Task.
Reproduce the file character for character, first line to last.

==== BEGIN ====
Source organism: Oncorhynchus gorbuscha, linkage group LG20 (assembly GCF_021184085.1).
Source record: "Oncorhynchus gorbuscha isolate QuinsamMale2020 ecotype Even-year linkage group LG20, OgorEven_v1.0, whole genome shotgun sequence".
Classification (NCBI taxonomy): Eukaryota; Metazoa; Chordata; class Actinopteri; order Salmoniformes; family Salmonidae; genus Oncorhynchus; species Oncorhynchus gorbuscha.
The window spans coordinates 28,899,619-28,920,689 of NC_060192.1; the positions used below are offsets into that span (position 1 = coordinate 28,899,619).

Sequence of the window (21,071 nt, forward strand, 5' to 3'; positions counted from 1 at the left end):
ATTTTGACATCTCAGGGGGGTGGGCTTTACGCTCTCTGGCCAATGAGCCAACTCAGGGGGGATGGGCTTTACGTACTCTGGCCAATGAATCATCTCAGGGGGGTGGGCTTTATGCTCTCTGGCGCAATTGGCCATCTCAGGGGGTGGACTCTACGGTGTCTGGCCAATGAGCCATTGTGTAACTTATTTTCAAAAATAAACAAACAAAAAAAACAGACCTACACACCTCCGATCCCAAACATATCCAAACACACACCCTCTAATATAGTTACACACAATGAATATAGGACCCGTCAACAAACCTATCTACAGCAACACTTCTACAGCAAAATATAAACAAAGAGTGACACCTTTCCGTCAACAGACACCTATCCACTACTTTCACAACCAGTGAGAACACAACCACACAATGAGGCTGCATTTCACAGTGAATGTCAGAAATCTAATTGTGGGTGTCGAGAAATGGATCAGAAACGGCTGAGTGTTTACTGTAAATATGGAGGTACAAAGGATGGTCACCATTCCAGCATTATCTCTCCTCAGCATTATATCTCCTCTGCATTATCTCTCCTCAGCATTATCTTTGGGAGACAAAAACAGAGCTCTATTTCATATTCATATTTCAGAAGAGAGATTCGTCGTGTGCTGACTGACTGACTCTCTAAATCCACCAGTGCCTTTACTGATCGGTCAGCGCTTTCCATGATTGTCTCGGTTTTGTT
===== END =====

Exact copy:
Source organism: Oncorhynchus gorbuscha, linkage group LG20 (assembly GCF_021184085.1).
Source record: "Oncorhynchus gorbuscha isolate QuinsamMale2020 ecotype Even-year linkage group LG20, OgorEven_v1.0, whole genome shotgun sequence".
Classification (NCBI taxonomy): Eukaryota; Metazoa; Chordata; class Actinopteri; order Salmoniformes; family Salmonidae; genus Oncorhynchus; species Oncorhynchus gorbuscha.
The window spans coordinates 28,899,619-28,920,689 of NC_060192.1; the positions used below are offsets into that span (position 1 = coordinate 28,899,619).

Sequence of the window (21,071 nt, forward strand, 5' to 3'; positions counted from 1 at the left end):
ATTTTGACATCTCAGGGGGGTGGGCTTTACGCTCTCTGGCCAATGAGCCAACTCAGGGGGGATGGGCTTTACGTACTCTGGCCAATGAATCATCTCAGGGGGGTGGGCTTTATGCTCTCTGGCGCAATTGGCCATCTCAGGGGGTGGACTCTACGGTGTCTGGCCAATGAGCCATTGTGTAACTTATTTTCAAAAATAAACAAACAAAAAAAACAGACCTACACACCTCCGATCCCAAACATATCCAAACACACACCCTCTAATATAGTTACACACAATGAATATAGGACCCGTCAACAAACCTATCTACAGCAACACTTCTACAGCAAAATATAAACAAAGAGTGACACCTTTCCGTCAACAGACACCTATCCACTACTTTCACAACCAGTGAGAACACAACCACACAATGAGGCTGCATTTCACAGTGAATGTCAGAAATCTAATTGTGGGTGTCGAGAAATGGATCAGAAACGGCTGAGTGTTTACTGTAAATATGGAGGTACAAAGGATGGTCACCATTCCAGCATTATCTCTCCTCAGCATTATATCTCCTCTGCATTATCTCTCCTCAGCATTATCTTTGGGAGACAAAAACAGAGCTCTATTTCATATTCATATTTCAGAAGAGAGATTCGTCGTGTGCTGACTGACTGACTCTCTAAATCCACCAGTGCCTTTACTGATCGGTCAGCGCTTTCCATGATTGTCTCGGTTTTGTT